The trailer images in Wyoming, while technically rooted in the same world, are more about getting to know a new environment rather than complicating a known environment. In some ways they’re an exercise in observation and deep looking, forcing me to spend a long time contemplating an alien landscape and figuring out where I fit into it.
I was lucky enough to view those Room Sized Camera Obscuras and the Direct Image. It is truly a visceral and surreal experience due to the scale and color pallet in many of the works. What role does scale play in the work? Could those large works exist as 8×10 inch prints?
Scale is hugely important to these images. Because they aren’t made from reproduceable negatives, there’s an object-ness to them, a directness that manifests in their size. The literal sheet of paper you see is what I handled inside the camera. As such, there’s a one to one feeling in the images that would be lost at smaller scales, especially when the subjects are as complex as they are. When working in Seattle I created a smaller, 8×10 camera out of a box with a fixed focal length and made small negative images. These worked as well as long as they were graphic and dynamic. I lost the subtlety of the larger images and instead looked at simpler forms like old billboards and advertising signs. The scale dictated the subject to a certain extent.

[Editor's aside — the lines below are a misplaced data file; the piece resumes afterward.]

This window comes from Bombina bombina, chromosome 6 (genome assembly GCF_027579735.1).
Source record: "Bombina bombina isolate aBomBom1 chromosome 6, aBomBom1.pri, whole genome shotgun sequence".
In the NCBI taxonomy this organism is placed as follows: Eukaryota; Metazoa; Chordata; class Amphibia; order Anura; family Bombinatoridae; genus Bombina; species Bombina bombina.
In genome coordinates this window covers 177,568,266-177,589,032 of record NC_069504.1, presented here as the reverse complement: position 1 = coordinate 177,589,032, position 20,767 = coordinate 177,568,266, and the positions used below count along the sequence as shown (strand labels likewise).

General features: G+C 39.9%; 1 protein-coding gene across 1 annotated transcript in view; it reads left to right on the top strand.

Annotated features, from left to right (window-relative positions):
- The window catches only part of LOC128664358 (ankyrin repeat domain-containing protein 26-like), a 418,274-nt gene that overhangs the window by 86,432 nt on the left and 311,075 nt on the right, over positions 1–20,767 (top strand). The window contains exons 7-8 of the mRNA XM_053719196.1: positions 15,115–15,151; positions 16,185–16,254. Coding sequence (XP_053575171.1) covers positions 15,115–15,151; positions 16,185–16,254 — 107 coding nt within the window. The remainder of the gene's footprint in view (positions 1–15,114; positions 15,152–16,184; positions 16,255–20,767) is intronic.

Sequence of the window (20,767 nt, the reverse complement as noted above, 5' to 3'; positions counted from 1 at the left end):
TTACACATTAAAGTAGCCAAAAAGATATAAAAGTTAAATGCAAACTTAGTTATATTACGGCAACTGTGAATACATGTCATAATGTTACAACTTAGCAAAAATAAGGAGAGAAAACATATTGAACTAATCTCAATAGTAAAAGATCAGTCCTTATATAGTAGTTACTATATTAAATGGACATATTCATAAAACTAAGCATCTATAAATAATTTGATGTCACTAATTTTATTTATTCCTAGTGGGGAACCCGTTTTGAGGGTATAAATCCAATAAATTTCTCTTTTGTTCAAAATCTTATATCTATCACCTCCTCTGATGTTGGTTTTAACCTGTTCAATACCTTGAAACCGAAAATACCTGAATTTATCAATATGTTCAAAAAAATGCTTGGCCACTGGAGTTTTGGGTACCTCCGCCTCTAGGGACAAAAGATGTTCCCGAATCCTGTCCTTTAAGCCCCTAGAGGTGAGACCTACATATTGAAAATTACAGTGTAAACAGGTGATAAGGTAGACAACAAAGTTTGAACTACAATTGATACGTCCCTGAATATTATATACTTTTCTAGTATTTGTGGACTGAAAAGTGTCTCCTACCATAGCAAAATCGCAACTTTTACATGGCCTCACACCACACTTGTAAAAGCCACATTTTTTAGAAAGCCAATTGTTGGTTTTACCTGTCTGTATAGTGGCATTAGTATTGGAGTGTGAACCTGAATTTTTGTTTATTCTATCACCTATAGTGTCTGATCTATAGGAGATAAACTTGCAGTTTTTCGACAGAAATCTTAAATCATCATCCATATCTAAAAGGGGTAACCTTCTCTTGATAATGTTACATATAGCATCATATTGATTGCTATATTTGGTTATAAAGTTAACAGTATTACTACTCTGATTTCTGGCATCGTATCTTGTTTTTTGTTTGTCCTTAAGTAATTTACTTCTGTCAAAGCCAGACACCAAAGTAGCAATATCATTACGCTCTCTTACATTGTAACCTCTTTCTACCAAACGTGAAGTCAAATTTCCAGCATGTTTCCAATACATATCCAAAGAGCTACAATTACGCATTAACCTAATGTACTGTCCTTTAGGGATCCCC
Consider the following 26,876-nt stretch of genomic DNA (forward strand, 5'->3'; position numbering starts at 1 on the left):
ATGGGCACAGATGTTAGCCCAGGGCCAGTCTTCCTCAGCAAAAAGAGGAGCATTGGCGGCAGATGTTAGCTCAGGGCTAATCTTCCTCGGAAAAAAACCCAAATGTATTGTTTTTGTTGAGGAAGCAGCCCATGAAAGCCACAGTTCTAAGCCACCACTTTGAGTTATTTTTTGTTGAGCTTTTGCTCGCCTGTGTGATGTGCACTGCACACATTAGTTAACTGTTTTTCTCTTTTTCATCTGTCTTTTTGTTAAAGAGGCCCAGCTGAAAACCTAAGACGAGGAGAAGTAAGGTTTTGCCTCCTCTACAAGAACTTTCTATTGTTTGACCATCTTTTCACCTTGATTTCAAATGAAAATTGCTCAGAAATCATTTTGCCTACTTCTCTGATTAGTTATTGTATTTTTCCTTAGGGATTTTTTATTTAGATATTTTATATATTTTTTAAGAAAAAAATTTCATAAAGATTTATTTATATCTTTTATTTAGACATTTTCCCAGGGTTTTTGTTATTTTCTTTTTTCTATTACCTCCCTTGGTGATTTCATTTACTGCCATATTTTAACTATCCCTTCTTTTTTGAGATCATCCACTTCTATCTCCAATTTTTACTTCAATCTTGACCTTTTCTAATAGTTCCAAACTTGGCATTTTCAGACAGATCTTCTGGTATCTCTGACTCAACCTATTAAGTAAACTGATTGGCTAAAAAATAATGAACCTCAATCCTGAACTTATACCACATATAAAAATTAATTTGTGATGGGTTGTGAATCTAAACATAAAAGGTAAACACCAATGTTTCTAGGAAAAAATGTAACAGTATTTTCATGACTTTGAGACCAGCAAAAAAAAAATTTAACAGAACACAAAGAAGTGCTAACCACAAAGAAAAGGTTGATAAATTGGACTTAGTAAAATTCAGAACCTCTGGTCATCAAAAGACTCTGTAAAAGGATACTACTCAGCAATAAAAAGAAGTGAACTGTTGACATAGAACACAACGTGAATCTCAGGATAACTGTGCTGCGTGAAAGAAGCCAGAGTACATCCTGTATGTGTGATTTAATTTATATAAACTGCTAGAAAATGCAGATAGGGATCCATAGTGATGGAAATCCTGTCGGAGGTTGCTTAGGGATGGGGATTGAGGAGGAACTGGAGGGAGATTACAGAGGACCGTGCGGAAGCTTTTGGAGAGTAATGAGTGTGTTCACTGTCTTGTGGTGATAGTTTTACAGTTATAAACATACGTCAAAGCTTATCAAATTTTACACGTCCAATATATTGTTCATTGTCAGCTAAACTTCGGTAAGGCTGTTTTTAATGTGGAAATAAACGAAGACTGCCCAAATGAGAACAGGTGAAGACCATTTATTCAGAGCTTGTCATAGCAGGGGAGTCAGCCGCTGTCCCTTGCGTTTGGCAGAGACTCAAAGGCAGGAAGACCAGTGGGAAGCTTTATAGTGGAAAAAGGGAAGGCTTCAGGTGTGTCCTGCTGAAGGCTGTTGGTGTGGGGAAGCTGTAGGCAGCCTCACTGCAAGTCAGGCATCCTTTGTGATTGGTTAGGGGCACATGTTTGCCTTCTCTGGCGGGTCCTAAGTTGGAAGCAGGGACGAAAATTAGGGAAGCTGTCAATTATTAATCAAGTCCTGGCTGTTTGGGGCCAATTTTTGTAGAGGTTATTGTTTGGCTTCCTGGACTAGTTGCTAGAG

Being a recent transplant to Wyoming myself, I have noticed that the landscape and social environment, or lack of it has begun influence the new work I am making here. Since you have you lived in a range of different urban environments that are melting pots for an array of different cultures like Seattle and New York City, does living in Wyoming, a place that lacks tall buildings, dense population and a diverse culture have any impact on the way you create images or think about image making?
Figuring out what to do, how to change when I moved to Wyoming was a daunting thing. In Seattle and New York my work was predicated on access to two things: tall buildings with interesting views and color photo paper processing machines. In Wyoming the tallest buildings are five stories and the closest processor is in Portland or San Francisco so obviously things had to change. This led to mobility with the trailer (something I could never have done while living in an apartment in the city) and a different relationship with the landscape. In New Jersey where I grew up there is no horizon. The entire state is a forest on rolling hills. The landscape is completely ‘closed’. Wyoming is the opposite with open land everywhere, horizons surrounding you and emptiness and weather being the dominant forces. Coming to grips with this took a whole series of projects from camera trapping animals to traditional digital landscapes. In hind sight it seems like each of these was a way to take a step closer to the landscape and try to understand it a bit better.